Ruggs enjoyed a modestly productive afternoon, pulling in three catches for 31 yards, but as has been the case for most of the season, you left with the feeling that he has so much more to offer. That’s because the Raiders, who have some very old-school offensive philosophies, are still trying to square their beliefs with a modern weapon like Ruggs.

His first touch came on a quick hitch; Ruggs turned it outside and picked up nine yards thanks to his quick feet. Another horizontal target went for one yard in the second quarter. His biggest contribution came on a broken play, when Derek Carr scrambled left on a third down and lofted a floater to Ruggs, who leapt over his defender to pull down a 21-yard gain and move the chains.

Ruggs got behind the defense on one deep ball down the left sideline but couldn’t quite pluck Carr’s on-target pass. It was another example of the rookie speedster being just out of sync with the way Gruden structures his offense.

Jeudy, on the other hand, delivered four catches for 68 yards, with a couple of caveats. The first is that he was working against Las Vegas cornerback Trayvon Mullen, who got knocked unconscious early in the first quarter and was somehow allowed to return to the game; Mullen looked wobbly and had trouble sticking to receivers the rest of the day. The other caveat is that Denver quarterback Drew Lock was pretty bad and often failed to see Jeudy running open.

Between Ruggs’ ongoing initiation into the Raiders’ offense and Jeudy’s unreliable quarterback, it was impossible to score Round 1 for either receiver. The debate will rage on at least until their next meeting, in Week 17 in Denver. Until then, both teams will believe they made the right choice.

Defense delivers

Speaking of caveats, there always seem to be qualifiers attached whenever the Raiders turn in a good defensive performance. When Las Vegas won in Cleveland, 16-6, without allowing a touchdown, the extreme weather was cited as the reason for their success. On Sunday that caveat was Denver quarterback Drew Lock, as the second-year signal caller played a terrible game that would have made any defense look good.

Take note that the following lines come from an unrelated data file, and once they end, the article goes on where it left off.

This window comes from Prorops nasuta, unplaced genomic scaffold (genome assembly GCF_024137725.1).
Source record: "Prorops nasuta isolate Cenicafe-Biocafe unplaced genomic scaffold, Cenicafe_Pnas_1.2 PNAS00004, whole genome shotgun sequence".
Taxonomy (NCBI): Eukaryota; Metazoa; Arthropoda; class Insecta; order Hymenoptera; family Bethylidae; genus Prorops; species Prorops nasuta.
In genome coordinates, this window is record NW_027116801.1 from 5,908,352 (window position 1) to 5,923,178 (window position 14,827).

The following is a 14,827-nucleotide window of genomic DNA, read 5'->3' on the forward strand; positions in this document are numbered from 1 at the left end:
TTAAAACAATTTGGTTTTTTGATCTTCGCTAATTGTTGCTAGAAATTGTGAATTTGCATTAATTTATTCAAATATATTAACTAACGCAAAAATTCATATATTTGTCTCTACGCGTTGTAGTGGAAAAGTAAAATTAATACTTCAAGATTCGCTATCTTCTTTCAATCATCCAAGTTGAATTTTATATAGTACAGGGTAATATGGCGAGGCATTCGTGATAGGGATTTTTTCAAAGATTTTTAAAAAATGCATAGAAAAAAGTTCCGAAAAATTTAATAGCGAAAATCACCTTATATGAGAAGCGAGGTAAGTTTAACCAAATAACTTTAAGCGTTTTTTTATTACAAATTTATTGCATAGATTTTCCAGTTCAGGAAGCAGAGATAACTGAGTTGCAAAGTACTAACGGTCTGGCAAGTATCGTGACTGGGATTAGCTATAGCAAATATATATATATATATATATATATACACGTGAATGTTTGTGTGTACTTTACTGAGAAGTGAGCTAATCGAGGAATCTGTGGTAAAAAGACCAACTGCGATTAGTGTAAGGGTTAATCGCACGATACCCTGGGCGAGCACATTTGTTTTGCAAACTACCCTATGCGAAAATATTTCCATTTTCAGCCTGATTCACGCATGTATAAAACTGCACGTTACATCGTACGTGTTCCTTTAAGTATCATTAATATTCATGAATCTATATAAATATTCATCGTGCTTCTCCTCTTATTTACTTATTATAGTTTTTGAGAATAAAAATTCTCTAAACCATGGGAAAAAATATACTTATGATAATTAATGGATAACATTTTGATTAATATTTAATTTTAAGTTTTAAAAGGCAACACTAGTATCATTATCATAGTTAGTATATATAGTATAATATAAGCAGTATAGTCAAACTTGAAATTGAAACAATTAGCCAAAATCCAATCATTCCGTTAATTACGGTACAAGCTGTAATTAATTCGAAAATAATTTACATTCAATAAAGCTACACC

Lock consistently missed open receivers, scrambled into pressure and forced throws into tight windows, resulting in an ugly line: 23-of-47 passing for 257 yards, with one touchdown and four interceptions.

But still, credit has to go to the Las Vegas defense for taking advantage of opportunities. Reserve safety Jeff Heath hauled in an overthrown crosser for his second interception of the season, then jumped a slant in the end zone when Lock telegraphed his intentions, resulting in another interception. For the game, the Raiders built a 5-0 advantage in the turnover column.

The next step will be delivering a defensive performance like that against a good offense, without help from the perfect storm. Las Vegas will get a chance to do that next week.

Mike Grimala can be reached at 702-948-7844 or [email protected]. Follow Mike on Twitter at

Article written by #LasVegasSun